But notice, in our text, the example of Abraham: 

“And being not weak in faith, he considered not his own body now dead, when he was about an hundred years old, neither the deadness of Sarah’s womb: He staggered not at the promise of God through unbelief.” 

Abraham was not weak in faith. He is an example of contrast to the one who is weak in faith. Whereas someone who is weak in faith is overly concerned about physical circumstances and has little confidence in God’s commitment to keeping His promises, what do we see in Abraham? First, we see a man who was not particularly concerned about physical circumstances. He paid little attention to the condition of his own body or the condition of his wife’s body as it related to making a spiritual decision. Was his body old? Yes. Was Sarah’s body old? Very. However, these circumstances were not worthy of consideration beside his confidence in God’s omnipotent power. Second, “he staggered not at the promise of God through unbelief.” This does not mean that Abraham did not ever waver. The Biblical record shows that he did waver on occasion. But Abraham’s wavering was not the result of refusing to believe God. His wavering was the result of the same kind of human inconsistencies that you and I struggle with every day. What Paul is telling us is that Abraham did not become indecisive as the result of deciding not to believe that God was good for His promise. He believed God would keep His promise. What does Romans 4.19-20a show us? It shows us that Abraham was not weak in faith. When evaluating evidence for making a spiritual decision, he gave no credence to physical circumstances, and he had no doubts born of unbelief that God would keep His promise.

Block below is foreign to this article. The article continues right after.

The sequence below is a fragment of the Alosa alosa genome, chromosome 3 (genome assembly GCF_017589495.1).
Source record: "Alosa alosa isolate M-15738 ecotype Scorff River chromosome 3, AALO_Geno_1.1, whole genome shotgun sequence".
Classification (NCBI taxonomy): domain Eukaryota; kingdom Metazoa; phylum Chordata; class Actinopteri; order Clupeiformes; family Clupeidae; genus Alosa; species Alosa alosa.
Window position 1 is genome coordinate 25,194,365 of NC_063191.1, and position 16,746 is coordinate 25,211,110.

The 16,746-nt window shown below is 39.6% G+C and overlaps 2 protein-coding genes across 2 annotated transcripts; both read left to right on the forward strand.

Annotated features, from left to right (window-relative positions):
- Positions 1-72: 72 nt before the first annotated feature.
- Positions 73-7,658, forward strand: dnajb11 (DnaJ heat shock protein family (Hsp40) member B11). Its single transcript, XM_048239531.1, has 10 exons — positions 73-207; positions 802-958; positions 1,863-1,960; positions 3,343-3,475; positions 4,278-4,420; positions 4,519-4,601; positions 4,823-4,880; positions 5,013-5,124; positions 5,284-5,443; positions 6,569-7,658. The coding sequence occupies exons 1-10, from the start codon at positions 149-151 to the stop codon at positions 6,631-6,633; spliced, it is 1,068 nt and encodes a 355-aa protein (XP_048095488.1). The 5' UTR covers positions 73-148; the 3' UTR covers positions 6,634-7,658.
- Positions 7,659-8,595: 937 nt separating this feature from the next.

“But was strong in faith, giving glory to God; And being fully persuaded, that what he had promised, he was able also to perform.”